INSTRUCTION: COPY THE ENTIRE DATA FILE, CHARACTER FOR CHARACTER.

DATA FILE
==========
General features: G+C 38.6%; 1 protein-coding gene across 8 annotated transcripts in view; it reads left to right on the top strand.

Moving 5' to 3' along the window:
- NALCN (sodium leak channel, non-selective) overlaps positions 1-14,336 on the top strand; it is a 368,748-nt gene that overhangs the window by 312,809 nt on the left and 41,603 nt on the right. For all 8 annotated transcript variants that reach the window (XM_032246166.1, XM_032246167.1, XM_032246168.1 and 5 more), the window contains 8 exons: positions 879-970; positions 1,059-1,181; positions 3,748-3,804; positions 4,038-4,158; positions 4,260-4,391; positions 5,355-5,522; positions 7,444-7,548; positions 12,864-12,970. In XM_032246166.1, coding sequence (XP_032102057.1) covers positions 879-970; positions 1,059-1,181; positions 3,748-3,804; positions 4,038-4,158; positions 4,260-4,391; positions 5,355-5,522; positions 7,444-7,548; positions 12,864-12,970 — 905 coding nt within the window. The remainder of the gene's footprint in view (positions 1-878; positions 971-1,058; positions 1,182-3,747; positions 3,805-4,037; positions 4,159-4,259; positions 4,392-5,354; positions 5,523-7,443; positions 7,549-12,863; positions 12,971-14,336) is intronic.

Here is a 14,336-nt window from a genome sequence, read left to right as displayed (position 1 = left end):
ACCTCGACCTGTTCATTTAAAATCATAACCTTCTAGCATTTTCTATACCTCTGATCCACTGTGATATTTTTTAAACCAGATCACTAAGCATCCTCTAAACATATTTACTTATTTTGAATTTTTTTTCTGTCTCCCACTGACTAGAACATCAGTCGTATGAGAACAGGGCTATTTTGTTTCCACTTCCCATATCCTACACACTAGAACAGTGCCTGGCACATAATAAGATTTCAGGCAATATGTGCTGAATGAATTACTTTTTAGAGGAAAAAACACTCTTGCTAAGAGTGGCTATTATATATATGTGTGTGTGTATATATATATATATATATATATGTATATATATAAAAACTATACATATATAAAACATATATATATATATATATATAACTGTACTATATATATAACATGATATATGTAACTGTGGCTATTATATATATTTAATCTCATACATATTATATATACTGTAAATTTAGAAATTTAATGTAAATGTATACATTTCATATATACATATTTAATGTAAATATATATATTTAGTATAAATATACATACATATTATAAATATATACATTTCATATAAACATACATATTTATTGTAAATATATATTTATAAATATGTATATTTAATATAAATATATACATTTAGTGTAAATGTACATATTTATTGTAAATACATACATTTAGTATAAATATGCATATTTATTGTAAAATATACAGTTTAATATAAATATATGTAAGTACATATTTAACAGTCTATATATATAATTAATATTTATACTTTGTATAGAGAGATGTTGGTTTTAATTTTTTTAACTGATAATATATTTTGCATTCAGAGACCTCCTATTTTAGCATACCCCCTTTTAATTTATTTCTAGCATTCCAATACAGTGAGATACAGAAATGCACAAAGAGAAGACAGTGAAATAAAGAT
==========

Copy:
General features: G+C 38.6%; 1 protein-coding gene across 8 annotated transcripts in view; it reads left to right on the top strand.

Moving 5' to 3' along the window:
- NALCN (sodium leak channel, non-selective) overlaps positions 1-14,336 on the top strand; it is a 368,748-nt gene that overhangs the window by 312,809 nt on the left and 41,603 nt on the right. For all 8 annotated transcript variants that reach the window (XM_032246166.1, XM_032246167.1, XM_032246168.1 and 5 more), the window contains 8 exons: positions 879-970; positions 1,059-1,181; positions 3,748-3,804; positions 4,038-4,158; positions 4,260-4,391; positions 5,355-5,522; positions 7,444-7,548; positions 12,864-12,970. In XM_032246166.1, coding sequence (XP_032102057.1) covers positions 879-970; positions 1,059-1,181; positions 3,748-3,804; positions 4,038-4,158; positions 4,260-4,391; positions 5,355-5,522; positions 7,444-7,548; positions 12,864-12,970 — 905 coding nt within the window. The remainder of the gene's footprint in view (positions 1-878; positions 971-1,058; positions 1,182-3,747; positions 3,805-4,037; positions 4,159-4,259; positions 4,392-5,354; positions 5,523-7,443; positions 7,549-12,863; positions 12,971-14,336) is intronic.

Here is a 14,336-nt window from a genome sequence, read left to right as displayed (position 1 = left end):
ACCTCGACCTGTTCATTTAAAATCATAACCTTCTAGCATTTTCTATACCTCTGATCCACTGTGATATTTTTTAAACCAGATCACTAAGCATCCTCTAAACATATTTACTTATTTTGAATTTTTTTTCTGTCTCCCACTGACTAGAACATCAGTCGTATGAGAACAGGGCTATTTTGTTTCCACTTCCCATATCCTACACACTAGAACAGTGCCTGGCACATAATAAGATTTCAGGCAATATGTGCTGAATGAATTACTTTTTAGAGGAAAAAACACTCTTGCTAAGAGTGGCTATTATATATATGTGTGTGTGTATATATATATATATATATATATGTATATATATAAAAACTATACATATATAAAACATATATATATATATATATATAACTGTACTATATATATAACATGATATATGTAACTGTGGCTATTATATATATTTAATCTCATACATATTATATATACTGTAAATTTAGAAATTTAATGTAAATGTATACATTTCATATATACATATTTAATGTAAATATATATATTTAGTATAAATATACATACATATTATAAATATATACATTTCATATAAACATACATATTTATTGTAAATATATATTTATAAATATGTATATTTAATATAAATATATACATTTAGTGTAAATGTACATATTTATTGTAAATACATACATTTAGTATAAATATGCATATTTATTGTAAAATATACAGTTTAATATAAATATATGTAAGTACATATTTAACAGTCTATATATATAATTAATATTTATACTTTGTATAGAGAGATGTTGGTTTTAATTTTTTTAACTGATAATATATTTTGCATTCAGAGACCTCCTATTTTAGCATACCCCCTTTTAATTTATTTCTAGCATTCCAATACAGTGAGATACAGAAATGCACAAAGAGAAGACAGTGAAATAAAGAT